6 years ago on November 16, 2015




The first time I took my niece to her doctor made me uneasy. Besides my niece being sick, I was uncomfortable with the fact that she is treated by a male doctor rather than a woman. So as we waited on our queue, the slightly opened door allowed me to peek and see a burly bearded man with a bald head inside the doctor’s office and I couldn’t contain my disgust. My niece gave a shove and told me I was being mean.  Maybe it’s just my paternal instincts taking over knowing how men are when it comes to women. But then, I felt some semblance of ease when I looked around the line of patients with us and most of them were women of all ages.

So it got me thinking: Does gender really influence how patients trust a doctor?  Do women prefer male doctors and male patients prefer female doctors? Then, thinking outside the box and putting myself in a patient’s shoes, if gender influences my choice of doctor, it might say more about me than it does about my doctor.

Gender plays an essential part in the patient-doctor relationship. While female patients say female doctors express great concern and empathy and are extremely reassuring, male patients, on the other hand, confirm that male doctors are more precise, detailed, influential and more persuasive. Yet study shows that while male physicians may be more productive, their female peers provide better care for their patients.

In the 2008 study in the Journal of the Royal Society of Medicine, female doctors saw about 160 fewer patients a year, as compared with their male counterparts. This shows that female doctors spends 10% more time with their patient, and patients may be more  likely to have a back-and-forth discourse as much as with male doctors do.

Study also proves that patients are more comfortable asking questions and would respond differently to women in white coats than to men. They feel more comfortable of telling how they really feel and can inquire more issues than to men. They tend to listen more and ask more. Their male counterparts seem to be more stiff, stern, and direct to the point.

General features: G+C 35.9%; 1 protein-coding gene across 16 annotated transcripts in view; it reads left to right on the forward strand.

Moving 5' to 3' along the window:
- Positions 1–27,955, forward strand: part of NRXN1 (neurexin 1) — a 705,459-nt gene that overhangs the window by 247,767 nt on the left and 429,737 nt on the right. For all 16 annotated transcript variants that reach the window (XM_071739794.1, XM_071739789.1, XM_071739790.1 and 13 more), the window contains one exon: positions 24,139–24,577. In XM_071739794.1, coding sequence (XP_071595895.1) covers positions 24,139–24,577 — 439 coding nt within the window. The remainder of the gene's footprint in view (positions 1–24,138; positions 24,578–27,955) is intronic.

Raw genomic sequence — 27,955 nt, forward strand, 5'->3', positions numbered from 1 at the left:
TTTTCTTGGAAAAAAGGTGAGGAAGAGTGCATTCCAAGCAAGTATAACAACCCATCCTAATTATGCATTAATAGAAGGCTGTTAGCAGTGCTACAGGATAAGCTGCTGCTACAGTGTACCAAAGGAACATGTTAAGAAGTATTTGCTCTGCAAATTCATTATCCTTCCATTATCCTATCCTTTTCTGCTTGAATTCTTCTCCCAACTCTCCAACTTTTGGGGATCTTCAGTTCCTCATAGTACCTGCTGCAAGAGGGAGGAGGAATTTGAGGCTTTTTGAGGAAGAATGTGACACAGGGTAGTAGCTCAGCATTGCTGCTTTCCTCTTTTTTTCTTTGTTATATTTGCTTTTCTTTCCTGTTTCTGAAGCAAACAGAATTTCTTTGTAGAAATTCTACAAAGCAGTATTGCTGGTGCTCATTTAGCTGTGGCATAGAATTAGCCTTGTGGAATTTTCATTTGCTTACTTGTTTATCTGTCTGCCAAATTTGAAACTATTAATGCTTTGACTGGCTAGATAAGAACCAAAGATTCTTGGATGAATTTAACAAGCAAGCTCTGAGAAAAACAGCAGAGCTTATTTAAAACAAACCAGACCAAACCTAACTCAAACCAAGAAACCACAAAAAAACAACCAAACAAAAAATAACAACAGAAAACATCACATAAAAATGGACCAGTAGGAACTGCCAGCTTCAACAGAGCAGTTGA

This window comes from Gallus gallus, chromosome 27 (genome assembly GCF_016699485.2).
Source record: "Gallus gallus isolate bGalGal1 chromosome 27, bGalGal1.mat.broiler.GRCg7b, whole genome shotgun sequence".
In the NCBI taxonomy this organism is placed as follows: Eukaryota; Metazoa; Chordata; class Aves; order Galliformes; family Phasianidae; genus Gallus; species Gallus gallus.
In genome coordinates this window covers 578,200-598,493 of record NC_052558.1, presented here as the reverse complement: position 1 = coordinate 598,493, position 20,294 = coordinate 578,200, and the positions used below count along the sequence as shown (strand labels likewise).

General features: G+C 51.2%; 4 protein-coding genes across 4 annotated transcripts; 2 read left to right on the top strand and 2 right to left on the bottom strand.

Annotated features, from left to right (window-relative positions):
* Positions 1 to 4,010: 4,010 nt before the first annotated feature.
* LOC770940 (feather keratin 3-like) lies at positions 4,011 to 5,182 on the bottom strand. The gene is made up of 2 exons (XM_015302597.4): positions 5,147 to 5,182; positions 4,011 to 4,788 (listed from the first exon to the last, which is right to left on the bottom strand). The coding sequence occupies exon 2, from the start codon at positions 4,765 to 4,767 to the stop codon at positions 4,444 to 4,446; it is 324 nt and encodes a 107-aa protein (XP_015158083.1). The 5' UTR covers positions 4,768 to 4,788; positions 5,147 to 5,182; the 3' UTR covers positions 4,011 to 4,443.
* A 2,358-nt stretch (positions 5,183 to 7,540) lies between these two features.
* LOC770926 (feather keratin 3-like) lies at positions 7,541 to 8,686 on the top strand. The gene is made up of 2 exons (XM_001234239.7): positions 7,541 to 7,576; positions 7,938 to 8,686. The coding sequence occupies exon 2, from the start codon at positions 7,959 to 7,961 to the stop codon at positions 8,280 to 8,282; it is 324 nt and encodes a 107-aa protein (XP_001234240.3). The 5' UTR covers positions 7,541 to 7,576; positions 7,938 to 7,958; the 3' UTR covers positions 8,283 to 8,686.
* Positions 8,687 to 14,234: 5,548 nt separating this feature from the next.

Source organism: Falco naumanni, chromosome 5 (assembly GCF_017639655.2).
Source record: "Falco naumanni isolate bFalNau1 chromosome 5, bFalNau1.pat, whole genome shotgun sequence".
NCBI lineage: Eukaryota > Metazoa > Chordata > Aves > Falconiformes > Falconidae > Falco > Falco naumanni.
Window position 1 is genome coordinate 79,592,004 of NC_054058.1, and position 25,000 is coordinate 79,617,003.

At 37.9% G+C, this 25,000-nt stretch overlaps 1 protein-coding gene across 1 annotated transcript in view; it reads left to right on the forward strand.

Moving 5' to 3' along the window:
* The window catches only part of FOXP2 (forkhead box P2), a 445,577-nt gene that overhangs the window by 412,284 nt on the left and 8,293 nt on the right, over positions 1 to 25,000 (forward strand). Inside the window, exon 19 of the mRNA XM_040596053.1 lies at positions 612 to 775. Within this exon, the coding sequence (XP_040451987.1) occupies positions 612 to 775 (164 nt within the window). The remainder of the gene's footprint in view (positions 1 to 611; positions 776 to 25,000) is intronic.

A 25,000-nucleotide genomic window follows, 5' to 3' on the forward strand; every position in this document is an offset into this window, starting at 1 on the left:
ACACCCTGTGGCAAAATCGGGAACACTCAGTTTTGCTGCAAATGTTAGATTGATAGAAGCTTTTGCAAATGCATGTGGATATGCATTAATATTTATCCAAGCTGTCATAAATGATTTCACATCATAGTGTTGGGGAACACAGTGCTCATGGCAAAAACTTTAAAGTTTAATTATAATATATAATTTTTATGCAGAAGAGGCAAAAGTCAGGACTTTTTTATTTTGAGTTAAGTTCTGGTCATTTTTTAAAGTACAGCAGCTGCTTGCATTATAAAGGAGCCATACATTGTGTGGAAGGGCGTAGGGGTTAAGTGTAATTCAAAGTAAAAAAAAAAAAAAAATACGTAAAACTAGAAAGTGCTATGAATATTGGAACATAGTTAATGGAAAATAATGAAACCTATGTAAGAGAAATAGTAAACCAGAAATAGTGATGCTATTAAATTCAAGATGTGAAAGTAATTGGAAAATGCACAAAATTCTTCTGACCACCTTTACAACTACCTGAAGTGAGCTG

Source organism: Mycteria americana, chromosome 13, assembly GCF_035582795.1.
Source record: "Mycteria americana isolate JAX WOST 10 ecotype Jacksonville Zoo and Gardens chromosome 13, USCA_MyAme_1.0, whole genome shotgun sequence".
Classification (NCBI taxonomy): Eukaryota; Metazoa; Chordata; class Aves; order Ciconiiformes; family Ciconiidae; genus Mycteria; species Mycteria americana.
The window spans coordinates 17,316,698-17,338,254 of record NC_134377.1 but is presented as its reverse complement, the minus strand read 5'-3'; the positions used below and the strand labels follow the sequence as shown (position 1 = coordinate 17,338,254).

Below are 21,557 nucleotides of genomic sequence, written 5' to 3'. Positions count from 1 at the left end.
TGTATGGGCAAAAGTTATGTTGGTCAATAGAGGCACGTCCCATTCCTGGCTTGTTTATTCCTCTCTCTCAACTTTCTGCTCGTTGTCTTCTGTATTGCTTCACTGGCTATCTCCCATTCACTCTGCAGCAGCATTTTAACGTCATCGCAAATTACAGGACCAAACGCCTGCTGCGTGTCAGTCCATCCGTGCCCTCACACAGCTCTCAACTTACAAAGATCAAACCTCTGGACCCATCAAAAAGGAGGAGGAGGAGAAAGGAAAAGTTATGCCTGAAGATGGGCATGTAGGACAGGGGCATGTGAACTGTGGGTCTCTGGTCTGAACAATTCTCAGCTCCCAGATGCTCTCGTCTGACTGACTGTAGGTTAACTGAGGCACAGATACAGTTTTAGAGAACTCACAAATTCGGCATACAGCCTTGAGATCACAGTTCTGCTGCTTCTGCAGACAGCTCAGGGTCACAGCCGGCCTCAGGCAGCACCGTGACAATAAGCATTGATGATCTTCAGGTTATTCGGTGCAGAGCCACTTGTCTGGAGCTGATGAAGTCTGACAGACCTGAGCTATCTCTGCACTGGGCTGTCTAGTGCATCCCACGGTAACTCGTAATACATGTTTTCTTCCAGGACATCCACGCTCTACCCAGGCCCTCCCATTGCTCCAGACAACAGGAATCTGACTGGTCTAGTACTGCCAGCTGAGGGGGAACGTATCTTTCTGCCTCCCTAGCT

So do I prefer female doctors because they’re easier to talk to? Not necessarily.

My sister-in-law’s obstetrician-gynecologists is male. Perhaps this is most fascinating and ironic in the patient-doctor relationship — one that involves male doctors who practice obstetrics and gynecology. And three of my nephews came out of this world with the help of a male Ob-Gyn. Where if my sister-in-law would make another appointment should she be pregnant again, she would still come back to her old reliable doctor. Yes, she trust this male doctor very much because this physician has shown to be significantly better than his female colleagues at showing empathy and talking to patients about their emotional concerns. That is according to what she, my sister-in-law, had experienced.

But, as this ob-gyn example reveals, and contrary to my sister-in-law’s belief, the ability to have more patient-centered discussions is not limited to one sex. Or to those who might be mothers. Because most mothers and mothers-to-be still rely on the instinct and care of those who experienced motherhood. So others still choose female ob-gyns.

Yet, as to what my niece told me, her doctor is a heart specialist who practices in the most popular heart hospital in the city and is one of the most sought-after cardiologist. That is she telling me to stop giving other people – specially a doctor, a cold shoulder. She trust her male doctor as much as my sister-in-law trust her ob-gyn.

Thinking about these draw me to the conclusion that my niece’s doctor and my sister-in-law’s ob-gyn practices a combination of both and other patients may not know how these male doctors work. Better counselling and a more responsive attitude towards questions and patient involvement aren’t unique with women. Not only plenty of male doctors do these things, but medical schools are beginning to offer courses in attentive patient care.

So, to answer the question – yes gender plays a role in a patient’s preference. But that is not a basis of judgment on what a good doctor is. Gender doesn’t determine a doctor’s ability. If you’re looking for a doctor and you want your health to be in proper shape, it is a matter of determining the performance, practice, skill, and your comfort and familiarity to them, regardless of the physician’s gender.

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